Children's Dental Care

Tips to Ensure Complete Dental Heath for Your Toddler

Teeth are very important part of body. In fact, teeth can be responsible for very serious health issues if not taken care of well. As societies get more experienced, people realize that a little investment in taking care of the teeth can go a long way in our children’s health in later life. Teeth are not only part of oral health but also an important component of healthy self-concept, because teeth play a vital role in speech. Teeth are also significant for the impression we create on others with our appearance. That is enough reason to look after the teeth and oral health of young children.

The first step toward getting complete dental health for your child would be establish good habits for tight dental health regime from the very beginning. Habits, established early on will last a lifetime and will help him avoid many pitfalls of serious dental trouble later on in life. The advantage of investing time and effort in putting the toddler on to the way of good oral hygiene will pay off many times over in financial expenses and physical pain in adulthood.

A step toward avoiding bacterial growth in the mouth for babies is to clean the baby’s mouth just before you tuck him into bed. Wipe the inside of the mouth with a fresh soft towel so that there are no sugar remnants in the mouth from the feed. Do not let the baby go to sleep with the feed or juice bottle in his mouth. The bottle should be removed from the mouth and the mouth wiped clean. When you start the baby on semisolid and solid foods at weaning, no need to add sugar in whatever you are feeding. Let the baby have foods with their natural taste.

Early introduction to the dentist’s office

During childhood, the sense of security and belonging is very important. If we want out child to follow the healthy oral hygiene routine, we must make him feel secure with the people concerned with dental health. The first step towards this goal would be to introduce your child to the dentist before he is one year old, and as soon as or even before he has cut his first tooth. Make an appointment with your dentist and introduce your child to the dentist in a friendly environment. There should not be any inspection of the mouth with instruments and so on. Just introduce the dentist’s chair and let him get familiar with all the apparatus in the office. After he cuts his first tooth, you may want the dentist to check whether everything is order as far as his tooth is concerned. The subsequent visits will be pleasant if the baby has already made friends with the dentist.

The dental routine may start early and can be followed along with adults. It helps make the children aware of the routine as early as possible. The parent can make the child stand on a stool and rub a soft towel along his jaws. Then the parent can rub the jawline with his/her finger which will make him take notice of the routine the parents go through.

After the baby cuts her first tooth, the parent can start using a toothbrush for the baby without using any toothpaste, because the child will not be able to rinse the paste out.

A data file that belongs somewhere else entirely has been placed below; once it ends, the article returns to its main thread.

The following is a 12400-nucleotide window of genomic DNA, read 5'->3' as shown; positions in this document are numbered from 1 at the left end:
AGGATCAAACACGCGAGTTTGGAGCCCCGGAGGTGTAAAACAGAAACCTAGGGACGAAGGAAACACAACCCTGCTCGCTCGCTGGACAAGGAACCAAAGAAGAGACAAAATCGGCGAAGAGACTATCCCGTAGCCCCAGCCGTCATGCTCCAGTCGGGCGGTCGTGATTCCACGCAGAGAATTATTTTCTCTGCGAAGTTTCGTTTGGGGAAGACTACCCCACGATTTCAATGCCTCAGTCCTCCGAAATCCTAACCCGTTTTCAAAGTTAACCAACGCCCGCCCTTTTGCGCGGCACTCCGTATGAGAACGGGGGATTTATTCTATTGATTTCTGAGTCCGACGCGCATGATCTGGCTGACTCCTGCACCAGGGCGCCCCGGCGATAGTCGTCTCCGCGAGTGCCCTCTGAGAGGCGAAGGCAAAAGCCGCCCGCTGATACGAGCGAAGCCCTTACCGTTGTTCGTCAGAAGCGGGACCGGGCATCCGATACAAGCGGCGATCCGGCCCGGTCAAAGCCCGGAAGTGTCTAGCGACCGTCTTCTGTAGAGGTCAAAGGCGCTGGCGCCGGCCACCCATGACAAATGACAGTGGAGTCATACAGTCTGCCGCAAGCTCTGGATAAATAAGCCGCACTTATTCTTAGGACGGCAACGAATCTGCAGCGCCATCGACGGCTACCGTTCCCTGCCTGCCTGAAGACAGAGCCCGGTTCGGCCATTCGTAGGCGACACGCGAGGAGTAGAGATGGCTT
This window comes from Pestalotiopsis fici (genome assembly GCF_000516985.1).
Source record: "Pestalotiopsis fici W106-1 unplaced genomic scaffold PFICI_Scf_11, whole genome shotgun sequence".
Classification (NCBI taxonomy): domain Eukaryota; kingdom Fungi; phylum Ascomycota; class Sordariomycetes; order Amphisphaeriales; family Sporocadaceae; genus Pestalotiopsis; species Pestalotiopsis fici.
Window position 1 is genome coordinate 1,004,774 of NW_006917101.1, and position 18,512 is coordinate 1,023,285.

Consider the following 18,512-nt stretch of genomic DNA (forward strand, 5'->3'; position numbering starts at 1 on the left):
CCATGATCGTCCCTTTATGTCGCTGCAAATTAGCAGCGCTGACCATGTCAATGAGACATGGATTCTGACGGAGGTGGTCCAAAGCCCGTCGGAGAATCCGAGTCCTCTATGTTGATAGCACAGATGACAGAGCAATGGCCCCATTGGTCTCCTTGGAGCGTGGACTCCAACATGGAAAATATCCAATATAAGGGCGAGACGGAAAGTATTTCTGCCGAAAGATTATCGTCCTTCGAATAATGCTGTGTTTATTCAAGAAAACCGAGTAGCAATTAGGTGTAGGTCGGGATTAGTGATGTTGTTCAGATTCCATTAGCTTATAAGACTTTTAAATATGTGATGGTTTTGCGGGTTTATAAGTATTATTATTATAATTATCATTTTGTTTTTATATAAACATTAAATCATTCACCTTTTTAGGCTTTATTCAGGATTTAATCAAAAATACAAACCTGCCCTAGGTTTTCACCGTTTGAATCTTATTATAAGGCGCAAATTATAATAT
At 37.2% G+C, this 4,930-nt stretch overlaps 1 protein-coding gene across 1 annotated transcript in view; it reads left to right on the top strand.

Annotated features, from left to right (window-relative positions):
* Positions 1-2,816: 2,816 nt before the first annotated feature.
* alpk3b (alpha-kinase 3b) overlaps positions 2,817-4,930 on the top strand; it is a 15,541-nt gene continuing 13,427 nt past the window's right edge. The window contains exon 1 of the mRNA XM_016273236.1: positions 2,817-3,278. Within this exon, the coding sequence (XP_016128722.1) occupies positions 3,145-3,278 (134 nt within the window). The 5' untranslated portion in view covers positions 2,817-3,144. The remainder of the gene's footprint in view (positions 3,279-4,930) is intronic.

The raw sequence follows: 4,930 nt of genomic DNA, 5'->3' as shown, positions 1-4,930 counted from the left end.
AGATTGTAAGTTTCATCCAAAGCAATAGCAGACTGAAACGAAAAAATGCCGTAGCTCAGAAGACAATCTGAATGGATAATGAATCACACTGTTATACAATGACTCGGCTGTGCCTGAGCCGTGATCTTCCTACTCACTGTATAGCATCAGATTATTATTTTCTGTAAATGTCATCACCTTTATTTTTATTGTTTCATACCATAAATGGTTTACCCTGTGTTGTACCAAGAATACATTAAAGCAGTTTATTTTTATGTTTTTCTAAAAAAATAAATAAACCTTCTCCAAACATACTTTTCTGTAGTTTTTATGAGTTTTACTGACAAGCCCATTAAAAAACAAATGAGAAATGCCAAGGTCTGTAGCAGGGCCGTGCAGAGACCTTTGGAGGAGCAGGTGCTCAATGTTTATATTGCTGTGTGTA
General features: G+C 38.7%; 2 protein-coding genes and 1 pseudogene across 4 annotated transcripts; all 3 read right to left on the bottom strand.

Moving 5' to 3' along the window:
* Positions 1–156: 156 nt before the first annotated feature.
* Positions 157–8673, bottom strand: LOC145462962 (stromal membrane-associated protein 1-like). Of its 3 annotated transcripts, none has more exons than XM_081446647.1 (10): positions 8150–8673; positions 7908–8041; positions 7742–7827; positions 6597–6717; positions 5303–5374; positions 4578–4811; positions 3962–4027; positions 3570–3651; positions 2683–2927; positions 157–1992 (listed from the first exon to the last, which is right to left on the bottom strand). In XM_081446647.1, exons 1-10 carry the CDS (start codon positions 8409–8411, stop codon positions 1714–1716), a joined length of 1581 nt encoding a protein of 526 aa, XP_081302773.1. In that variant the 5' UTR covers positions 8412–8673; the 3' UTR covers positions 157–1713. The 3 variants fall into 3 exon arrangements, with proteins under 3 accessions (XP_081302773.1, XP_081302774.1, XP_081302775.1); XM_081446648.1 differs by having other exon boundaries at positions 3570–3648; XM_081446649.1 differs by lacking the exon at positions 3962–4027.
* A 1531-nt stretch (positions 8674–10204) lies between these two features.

Once the child is old enough to spit out the toothpaste, the parent can put a miniscule amount of toothpaste onto the brush and rub it on the teeth.

As soon as the child can hold the brush on his own, the parent can put a little paste on the brush and let him do the brushing.

Throughout the procedure, the parent has to supervise. The child should not be allowed to do the brushing on his own unless he can control the amount of toothpaste on the brush and properly use the brush including putting back the brush and paste in its place in the bathroom.

It helps if children can choose their own baby brush from the store. There is a selection of toothpastes available for young children in different flavours.


Fluoride is an important mineral which helps in keeping your mouth bacteria free. Most American homes get fluorinated water in their tap, but in case your home is not getting fluorinated water, then maybe you can discuss it with your dentist and get fluoride rich toothpaste or some substitute for fluoride in the child’s diet.


One of the major aspects of good dental hygiene is the diet. As is well known, sugar, if not washed and cleaned properly from the mouth is a treasure trove for bacteria which lives in the mouth of all of us. Sugar left behind in the mouth breeds bacteria which results in plaque on the teeth and causes decay. It would be a good idea to control sugary foods for the children.

What can you do to help build healthy dietary habits which will ensure good dental and oral health?

Do not reward the child for good behaviour with sugary foods like chocolates, candies, bottled no-natural juices, and so on.

Do not encourage junk foods like chips. Mid-morning and evening snacks should be fresh fruits or fresh fruit juice, or milk without added sugar.

Avoid giving the child heavy cheesy foods before going to bed, because it requires proper robust brushing and flossing to remove food particles from the mouth.

Do not associate good behaviour with sugary treats. Think of alternatives.

Healthy oral hygiene routine

Brushing and flossing at least twice a day should be taught to the child early on. You need to teach the correct method of brushing to the child by showing him how you do it, and with the help of stories and pictures. The child can be educated about oral hygiene with the help of stories and videos on dental care and hygiene.

Children learn best by copying from adults. Present a good model for your child to copy. If you follow good oral hygiene care routine, your child will step in your shoes.

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